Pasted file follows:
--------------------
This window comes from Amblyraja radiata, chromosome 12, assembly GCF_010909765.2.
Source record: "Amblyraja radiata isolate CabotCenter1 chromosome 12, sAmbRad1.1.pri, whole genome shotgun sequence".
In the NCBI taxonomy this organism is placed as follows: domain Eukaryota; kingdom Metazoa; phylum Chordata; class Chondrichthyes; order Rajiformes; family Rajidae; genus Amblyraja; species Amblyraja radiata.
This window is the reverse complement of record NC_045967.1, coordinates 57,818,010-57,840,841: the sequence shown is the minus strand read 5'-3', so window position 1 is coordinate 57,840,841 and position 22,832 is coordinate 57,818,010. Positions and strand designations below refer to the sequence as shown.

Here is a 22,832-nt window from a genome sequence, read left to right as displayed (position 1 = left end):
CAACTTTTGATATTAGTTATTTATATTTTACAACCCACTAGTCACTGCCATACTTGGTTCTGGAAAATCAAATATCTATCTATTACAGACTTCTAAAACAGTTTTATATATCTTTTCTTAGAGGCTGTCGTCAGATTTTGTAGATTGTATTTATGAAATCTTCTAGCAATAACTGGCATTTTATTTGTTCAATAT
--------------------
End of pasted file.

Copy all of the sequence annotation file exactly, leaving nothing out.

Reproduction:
This window comes from Amblyraja radiata, chromosome 12, assembly GCF_010909765.2.
Source record: "Amblyraja radiata isolate CabotCenter1 chromosome 12, sAmbRad1.1.pri, whole genome shotgun sequence".
In the NCBI taxonomy this organism is placed as follows: domain Eukaryota; kingdom Metazoa; phylum Chordata; class Chondrichthyes; order Rajiformes; family Rajidae; genus Amblyraja; species Amblyraja radiata.
This window is the reverse complement of record NC_045967.1, coordinates 57,818,010-57,840,841: the sequence shown is the minus strand read 5'-3', so window position 1 is coordinate 57,840,841 and position 22,832 is coordinate 57,818,010. Positions and strand designations below refer to the sequence as shown.

Here is a 22,832-nt window from a genome sequence, read left to right as displayed (position 1 = left end):
CAACTTTTGATATTAGTTATTTATATTTTACAACCCACTAGTCACTGCCATACTTGGTTCTGGAAAATCAAATATCTATCTATTACAGACTTCTAAAACAGTTTTATATATCTTTTCTTAGAGGCTGTCGTCAGATTTTGTAGATTGTATTTATGAAATCTTCTAGCAATAACTGGCATTTTATTTGTTCAATAT